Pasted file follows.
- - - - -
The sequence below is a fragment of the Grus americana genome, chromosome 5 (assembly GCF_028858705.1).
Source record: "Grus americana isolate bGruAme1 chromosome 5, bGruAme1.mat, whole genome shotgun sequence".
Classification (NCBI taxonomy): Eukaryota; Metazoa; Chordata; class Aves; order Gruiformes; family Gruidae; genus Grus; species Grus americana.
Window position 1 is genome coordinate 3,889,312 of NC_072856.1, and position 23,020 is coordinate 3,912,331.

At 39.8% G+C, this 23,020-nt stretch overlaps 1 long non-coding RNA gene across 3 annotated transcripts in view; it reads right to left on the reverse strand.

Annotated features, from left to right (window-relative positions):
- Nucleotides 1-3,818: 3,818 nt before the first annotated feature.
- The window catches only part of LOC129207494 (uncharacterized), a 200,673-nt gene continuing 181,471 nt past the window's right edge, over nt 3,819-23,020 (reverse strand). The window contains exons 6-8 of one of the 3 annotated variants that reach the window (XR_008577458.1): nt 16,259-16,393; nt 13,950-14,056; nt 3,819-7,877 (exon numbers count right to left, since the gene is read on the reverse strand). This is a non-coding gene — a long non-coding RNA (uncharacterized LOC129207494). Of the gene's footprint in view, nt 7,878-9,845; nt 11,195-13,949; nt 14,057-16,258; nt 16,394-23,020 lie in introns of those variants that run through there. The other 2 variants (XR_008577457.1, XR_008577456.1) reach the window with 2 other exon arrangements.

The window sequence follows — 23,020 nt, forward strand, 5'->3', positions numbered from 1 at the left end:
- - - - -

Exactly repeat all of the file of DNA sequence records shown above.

The sequence below is a fragment of the Grus americana genome, chromosome 5 (assembly GCF_028858705.1).
Source record: "Grus americana isolate bGruAme1 chromosome 5, bGruAme1.mat, whole genome shotgun sequence".
Classification (NCBI taxonomy): Eukaryota; Metazoa; Chordata; class Aves; order Gruiformes; family Gruidae; genus Grus; species Grus americana.
Window position 1 is genome coordinate 3,889,312 of NC_072856.1, and position 23,020 is coordinate 3,912,331.

At 39.8% G+C, this 23,020-nt stretch overlaps 1 long non-coding RNA gene across 3 annotated transcripts in view; it reads right to left on the reverse strand.

Annotated features, from left to right (window-relative positions):
- Nucleotides 1-3,818: 3,818 nt before the first annotated feature.
- The window catches only part of LOC129207494 (uncharacterized), a 200,673-nt gene continuing 181,471 nt past the window's right edge, over nt 3,819-23,020 (reverse strand). The window contains exons 6-8 of one of the 3 annotated variants that reach the window (XR_008577458.1): nt 16,259-16,393; nt 13,950-14,056; nt 3,819-7,877 (exon numbers count right to left, since the gene is read on the reverse strand). This is a non-coding gene — a long non-coding RNA (uncharacterized LOC129207494). Of the gene's footprint in view, nt 7,878-9,845; nt 11,195-13,949; nt 14,057-16,258; nt 16,394-23,020 lie in introns of those variants that run through there. The other 2 variants (XR_008577457.1, XR_008577456.1) reach the window with 2 other exon arrangements.

The window sequence follows — 23,020 nt, forward strand, 5'->3', positions numbered from 1 at the left end: